Saturday, November 3, 2012

What to do BEFORE the break-up...

What to do BEFORE the break-up...

As I was posting the most recent Happy Couple Highlight interview conducted by CREATE LOVE co-founder, SharRon Jamison, I suddenly had a light bulb moment; What about the unhappy couples who might be struggling to hold on and are looking for a lifeline? What do we have for them? After all, those couples need our love and support too.  And I believe that just like the African proverb says for children, it is also true for relationships…It takes a village to support a partnership.  We at Create Love are your village!

I truly believe that if you are still in your relationship, then there is always hope to salvage your love even if it appears to be a mere shadow of what it once was.  The key, as always, is YOU.  Do you still want to be with your beloved? Now that is something I cannot answer for you.  You will have to do some soul-searching for that.  What I can assist you with is some guidance for what to do before you make that final decision to end your relationship. Let’s look at it in terms of what to do and what not to do:
What not to do...
1. Don’t over share your problems with people who do not affirm your relationship.  Believe me, I understand she may have made you angry as heck and you need to vent.  There is nothing wrong with that.  We all need someone to talk to when we are busting at the seams.  Just make sure it is someone who loves the both of you, or is willing to be loving of your choices.  Because once you are no longer angry with your sweetie, your confidant may not be so forgiving.  For me, this is my mother.  I love her dearly and she has my back, ride-or-die style.  But if I tell her too much about my relationship she is only interested in me, even it means kicking my partner to the curb.  Then she will be on her way from New Jersey to kick butts and take names (all wolf tickets by the way-- LOL).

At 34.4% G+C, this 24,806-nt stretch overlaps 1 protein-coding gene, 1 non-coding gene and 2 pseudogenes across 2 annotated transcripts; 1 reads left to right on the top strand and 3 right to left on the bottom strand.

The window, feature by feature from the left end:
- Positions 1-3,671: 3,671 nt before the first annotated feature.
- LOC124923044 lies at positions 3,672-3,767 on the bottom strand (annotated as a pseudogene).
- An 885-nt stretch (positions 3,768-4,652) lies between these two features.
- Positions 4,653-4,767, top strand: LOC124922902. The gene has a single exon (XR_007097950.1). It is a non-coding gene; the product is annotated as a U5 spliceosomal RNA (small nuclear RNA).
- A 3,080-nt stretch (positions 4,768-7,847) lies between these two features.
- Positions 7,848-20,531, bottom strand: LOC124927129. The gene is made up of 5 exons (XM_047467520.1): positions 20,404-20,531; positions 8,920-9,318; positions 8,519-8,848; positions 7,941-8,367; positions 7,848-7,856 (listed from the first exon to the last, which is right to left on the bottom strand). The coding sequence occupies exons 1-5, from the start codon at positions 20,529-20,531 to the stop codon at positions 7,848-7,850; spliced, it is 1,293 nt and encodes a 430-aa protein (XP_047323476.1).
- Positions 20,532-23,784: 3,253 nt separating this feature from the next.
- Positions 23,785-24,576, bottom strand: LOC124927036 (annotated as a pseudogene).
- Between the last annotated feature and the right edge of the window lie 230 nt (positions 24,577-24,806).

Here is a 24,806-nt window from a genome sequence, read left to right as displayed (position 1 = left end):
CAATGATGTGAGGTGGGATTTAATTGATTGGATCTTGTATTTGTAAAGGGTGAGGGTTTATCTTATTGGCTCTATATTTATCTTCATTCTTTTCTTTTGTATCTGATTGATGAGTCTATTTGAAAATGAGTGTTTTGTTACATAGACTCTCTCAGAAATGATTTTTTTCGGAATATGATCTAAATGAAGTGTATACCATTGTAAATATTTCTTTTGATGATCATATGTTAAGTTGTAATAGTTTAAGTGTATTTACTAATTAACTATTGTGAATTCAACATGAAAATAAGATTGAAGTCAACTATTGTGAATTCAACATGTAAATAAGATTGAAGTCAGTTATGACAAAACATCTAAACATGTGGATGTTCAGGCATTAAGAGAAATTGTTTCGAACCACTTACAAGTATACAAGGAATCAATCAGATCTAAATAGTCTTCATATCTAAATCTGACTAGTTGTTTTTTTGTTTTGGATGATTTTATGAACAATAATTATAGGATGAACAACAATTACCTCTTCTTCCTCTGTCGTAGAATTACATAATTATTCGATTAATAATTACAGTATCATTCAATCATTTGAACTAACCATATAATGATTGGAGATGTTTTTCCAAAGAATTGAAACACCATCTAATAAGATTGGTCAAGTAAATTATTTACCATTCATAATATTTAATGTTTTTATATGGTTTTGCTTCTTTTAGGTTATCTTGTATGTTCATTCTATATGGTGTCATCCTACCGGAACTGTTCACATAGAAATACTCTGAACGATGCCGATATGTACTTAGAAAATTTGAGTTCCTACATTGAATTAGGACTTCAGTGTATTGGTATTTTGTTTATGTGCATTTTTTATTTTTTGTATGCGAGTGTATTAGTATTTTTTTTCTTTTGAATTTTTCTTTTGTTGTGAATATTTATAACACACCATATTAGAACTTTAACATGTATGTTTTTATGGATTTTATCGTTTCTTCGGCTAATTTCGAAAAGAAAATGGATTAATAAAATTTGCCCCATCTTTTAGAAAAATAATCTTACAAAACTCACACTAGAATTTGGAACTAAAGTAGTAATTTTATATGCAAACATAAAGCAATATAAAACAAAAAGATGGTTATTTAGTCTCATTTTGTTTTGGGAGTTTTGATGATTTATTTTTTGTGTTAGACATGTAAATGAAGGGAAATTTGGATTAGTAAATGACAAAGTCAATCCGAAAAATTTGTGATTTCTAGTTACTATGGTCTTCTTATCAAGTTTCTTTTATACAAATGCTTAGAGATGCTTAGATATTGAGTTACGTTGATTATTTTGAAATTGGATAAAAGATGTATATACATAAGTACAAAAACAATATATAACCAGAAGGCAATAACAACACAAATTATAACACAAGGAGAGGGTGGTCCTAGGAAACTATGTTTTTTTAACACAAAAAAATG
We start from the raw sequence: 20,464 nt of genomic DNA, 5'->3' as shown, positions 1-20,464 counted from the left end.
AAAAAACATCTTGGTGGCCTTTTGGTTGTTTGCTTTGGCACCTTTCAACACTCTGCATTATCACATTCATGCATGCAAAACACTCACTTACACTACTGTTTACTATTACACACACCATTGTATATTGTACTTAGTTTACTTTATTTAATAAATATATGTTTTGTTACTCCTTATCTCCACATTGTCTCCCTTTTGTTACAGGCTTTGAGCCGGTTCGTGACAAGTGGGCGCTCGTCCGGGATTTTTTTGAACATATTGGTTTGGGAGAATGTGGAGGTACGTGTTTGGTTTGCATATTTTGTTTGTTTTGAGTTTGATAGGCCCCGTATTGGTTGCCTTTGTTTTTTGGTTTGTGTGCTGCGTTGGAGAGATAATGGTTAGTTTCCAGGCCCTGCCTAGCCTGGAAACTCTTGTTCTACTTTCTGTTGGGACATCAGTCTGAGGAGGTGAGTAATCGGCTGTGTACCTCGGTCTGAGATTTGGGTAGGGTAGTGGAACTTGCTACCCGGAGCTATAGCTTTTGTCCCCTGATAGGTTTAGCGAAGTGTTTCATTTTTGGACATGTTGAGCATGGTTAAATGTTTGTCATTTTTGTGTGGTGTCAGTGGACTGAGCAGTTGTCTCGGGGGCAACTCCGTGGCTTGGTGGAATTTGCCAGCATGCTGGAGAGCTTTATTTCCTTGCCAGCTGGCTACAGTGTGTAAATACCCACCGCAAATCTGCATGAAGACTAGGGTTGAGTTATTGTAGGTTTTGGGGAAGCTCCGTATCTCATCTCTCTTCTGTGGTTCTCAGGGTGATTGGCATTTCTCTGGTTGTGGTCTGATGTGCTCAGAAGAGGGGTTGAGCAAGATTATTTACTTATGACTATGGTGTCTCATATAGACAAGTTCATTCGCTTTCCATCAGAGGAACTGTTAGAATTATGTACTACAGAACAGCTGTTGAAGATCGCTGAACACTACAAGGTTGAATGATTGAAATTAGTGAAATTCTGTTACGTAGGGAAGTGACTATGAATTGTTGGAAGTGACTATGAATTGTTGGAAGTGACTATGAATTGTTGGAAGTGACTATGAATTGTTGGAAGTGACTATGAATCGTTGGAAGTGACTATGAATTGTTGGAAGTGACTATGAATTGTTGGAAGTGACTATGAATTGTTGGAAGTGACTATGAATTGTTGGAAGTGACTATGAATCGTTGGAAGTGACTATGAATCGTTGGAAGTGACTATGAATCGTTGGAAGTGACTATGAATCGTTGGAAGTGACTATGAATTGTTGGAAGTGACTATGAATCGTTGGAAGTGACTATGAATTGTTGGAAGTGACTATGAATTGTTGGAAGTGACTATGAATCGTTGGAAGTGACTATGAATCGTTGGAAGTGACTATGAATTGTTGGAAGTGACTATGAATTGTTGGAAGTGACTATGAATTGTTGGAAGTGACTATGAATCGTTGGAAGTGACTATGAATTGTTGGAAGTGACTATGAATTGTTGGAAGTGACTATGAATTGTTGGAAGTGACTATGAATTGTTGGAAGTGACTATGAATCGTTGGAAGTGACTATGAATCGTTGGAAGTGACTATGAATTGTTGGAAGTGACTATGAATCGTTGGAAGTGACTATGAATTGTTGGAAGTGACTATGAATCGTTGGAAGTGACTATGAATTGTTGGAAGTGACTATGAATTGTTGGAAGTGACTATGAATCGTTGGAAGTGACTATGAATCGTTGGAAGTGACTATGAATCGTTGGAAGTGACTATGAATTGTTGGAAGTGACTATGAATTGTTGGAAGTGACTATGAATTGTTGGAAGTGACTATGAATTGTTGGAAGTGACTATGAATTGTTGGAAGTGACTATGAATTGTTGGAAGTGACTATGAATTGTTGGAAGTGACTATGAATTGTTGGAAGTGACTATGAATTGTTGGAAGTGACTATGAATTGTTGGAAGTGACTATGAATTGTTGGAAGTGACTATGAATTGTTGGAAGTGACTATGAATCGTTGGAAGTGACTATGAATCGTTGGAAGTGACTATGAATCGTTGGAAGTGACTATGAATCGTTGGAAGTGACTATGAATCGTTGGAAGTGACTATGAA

2. Don’t compare your relationship to others.  Wow…This is a big one people! We have all done it at times. We looked at other couples and turned to our partners saying things like: “Why don’t you hold the door for me?” “Why don’t you wear 4-inch heels?” Why don’t we cuddle and hold hands in public?” And the list goes on and on.  Yes, and if you haven’t done it you have thought it.  Here is the thing...You never really know what is going on with other people who seem to have it all.  They may have a piece of something you’d like, but all that glitters isn't gold.  Trust me, as a counselor, I have worked with many couples who are great at keeping up appearances, but are really struggling—or worse! It is fine to admire, but do not covet.  Instead focus on what you are doing.

3. Don’t mistake a new phase of love as a break-down.  Some people are addicted to the romantic or honeymoon phase of dating and loving.  This is the early stage of excitement when you get butterflies every time she looks at you, giggle at everything she says, find her quirks adorable and want to make love to her when she so much as grazes your shoulder.  Yep, we all love that phase.  It is exhilarating and mind-blowing! However some women are only attracted to this phase and thus never seem to get beyond one year with anyone.  I get it but the real-love phase is fantastic too.  In the real-love stage you can feel more secure, solid and confident in the love that you've built.  It happens after you have had an opportunity to see love in action, through the good, bad and ugly—and sometimes the very ugly.  It is real love when she is able to see you in all your glory and all your mess, but love and support you equally in both.